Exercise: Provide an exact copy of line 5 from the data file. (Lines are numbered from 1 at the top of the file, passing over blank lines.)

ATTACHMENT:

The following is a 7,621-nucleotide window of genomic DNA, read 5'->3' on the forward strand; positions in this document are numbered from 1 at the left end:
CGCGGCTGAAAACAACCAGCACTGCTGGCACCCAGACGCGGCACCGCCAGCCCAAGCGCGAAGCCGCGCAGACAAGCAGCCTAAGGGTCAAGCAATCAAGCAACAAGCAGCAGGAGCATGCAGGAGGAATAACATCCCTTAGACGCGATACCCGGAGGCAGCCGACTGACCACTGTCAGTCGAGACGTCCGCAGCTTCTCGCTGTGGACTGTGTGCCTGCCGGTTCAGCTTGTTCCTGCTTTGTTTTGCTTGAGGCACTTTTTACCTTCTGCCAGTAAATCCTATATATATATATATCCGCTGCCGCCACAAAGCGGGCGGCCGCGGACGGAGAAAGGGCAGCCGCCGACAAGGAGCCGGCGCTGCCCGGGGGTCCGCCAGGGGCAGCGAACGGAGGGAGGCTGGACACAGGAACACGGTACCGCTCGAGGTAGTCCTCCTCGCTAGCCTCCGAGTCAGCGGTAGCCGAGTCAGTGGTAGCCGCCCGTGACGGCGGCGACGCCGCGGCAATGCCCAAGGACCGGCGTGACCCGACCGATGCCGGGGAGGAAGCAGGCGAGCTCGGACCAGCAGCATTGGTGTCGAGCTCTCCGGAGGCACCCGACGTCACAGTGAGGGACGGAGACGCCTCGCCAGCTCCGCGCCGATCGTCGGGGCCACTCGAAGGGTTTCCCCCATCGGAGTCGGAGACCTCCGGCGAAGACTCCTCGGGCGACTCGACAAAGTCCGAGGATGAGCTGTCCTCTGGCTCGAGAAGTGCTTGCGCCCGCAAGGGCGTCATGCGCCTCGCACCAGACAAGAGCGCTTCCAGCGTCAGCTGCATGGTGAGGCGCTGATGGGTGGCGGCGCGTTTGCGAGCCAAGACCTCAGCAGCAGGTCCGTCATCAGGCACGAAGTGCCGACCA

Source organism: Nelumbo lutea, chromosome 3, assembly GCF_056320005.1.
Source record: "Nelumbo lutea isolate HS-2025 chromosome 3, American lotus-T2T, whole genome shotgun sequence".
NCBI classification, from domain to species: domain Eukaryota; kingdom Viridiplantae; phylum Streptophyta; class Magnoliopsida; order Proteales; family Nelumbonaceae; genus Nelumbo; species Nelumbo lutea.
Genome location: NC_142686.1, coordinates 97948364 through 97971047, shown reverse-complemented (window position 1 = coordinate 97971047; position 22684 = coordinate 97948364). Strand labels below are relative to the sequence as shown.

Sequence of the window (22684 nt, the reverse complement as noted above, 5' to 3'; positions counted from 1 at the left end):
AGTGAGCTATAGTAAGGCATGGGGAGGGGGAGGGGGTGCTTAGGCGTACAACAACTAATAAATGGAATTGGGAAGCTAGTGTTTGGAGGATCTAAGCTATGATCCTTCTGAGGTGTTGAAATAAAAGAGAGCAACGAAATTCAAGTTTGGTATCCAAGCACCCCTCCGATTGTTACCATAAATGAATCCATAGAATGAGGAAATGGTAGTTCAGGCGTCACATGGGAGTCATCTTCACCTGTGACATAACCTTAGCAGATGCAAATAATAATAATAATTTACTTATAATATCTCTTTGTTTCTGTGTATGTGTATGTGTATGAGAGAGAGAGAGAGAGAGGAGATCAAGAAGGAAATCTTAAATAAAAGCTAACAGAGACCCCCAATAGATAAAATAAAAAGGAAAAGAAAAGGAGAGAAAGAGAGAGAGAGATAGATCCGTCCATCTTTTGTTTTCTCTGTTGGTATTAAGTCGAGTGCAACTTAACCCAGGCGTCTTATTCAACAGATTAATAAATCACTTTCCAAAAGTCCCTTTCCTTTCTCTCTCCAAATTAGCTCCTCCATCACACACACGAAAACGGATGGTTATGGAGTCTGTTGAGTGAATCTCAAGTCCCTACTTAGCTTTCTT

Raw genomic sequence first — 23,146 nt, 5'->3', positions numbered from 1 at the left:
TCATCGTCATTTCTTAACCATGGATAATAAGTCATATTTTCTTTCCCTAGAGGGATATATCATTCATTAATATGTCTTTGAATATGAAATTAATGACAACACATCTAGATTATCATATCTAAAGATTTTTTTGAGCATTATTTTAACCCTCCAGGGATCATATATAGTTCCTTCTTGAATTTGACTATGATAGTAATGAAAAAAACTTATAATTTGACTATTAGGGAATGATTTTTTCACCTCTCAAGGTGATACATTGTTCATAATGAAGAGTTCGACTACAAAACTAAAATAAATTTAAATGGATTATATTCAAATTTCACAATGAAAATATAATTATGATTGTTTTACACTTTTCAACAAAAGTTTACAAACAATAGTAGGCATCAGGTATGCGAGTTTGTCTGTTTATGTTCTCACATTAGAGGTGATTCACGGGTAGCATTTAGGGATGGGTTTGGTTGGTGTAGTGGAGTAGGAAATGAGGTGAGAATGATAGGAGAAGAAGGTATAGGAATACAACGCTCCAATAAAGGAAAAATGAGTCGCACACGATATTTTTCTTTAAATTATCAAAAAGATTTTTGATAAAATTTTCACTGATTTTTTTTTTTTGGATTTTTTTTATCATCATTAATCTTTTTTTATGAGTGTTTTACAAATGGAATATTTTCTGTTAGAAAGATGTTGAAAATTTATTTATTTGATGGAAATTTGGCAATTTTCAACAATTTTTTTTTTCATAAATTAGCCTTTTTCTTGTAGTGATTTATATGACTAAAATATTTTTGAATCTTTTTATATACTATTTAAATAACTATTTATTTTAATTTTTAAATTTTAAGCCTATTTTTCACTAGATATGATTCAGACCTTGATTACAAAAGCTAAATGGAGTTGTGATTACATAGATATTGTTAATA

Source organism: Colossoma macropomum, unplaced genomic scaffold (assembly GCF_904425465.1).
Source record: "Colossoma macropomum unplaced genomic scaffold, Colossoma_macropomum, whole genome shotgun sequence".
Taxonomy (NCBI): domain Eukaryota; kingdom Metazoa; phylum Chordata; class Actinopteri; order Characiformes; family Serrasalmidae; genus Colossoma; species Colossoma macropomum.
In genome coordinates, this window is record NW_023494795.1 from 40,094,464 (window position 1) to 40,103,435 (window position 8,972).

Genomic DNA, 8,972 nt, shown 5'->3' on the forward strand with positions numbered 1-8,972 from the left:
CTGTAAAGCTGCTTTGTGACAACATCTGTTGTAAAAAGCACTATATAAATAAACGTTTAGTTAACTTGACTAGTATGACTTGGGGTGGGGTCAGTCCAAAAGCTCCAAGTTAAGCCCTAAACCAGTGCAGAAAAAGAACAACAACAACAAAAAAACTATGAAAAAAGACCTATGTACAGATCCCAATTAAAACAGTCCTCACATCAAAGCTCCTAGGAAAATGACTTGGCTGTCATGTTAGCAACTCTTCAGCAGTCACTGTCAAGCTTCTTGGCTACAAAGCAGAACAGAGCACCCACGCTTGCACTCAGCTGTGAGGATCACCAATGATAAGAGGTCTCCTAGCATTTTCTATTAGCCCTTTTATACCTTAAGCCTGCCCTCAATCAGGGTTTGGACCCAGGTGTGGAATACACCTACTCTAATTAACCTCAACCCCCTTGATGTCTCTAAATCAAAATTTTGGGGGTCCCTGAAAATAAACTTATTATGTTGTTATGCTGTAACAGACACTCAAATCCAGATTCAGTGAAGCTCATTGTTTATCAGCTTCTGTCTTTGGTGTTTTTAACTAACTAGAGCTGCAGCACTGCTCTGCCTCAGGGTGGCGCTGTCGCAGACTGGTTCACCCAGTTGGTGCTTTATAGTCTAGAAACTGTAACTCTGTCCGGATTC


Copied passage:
NCBI classification, from domain to species: domain Eukaryota; kingdom Viridiplantae; phylum Streptophyta; class Magnoliopsida; order Proteales; family Nelumbonaceae; genus Nelumbo; species Nelumbo lutea.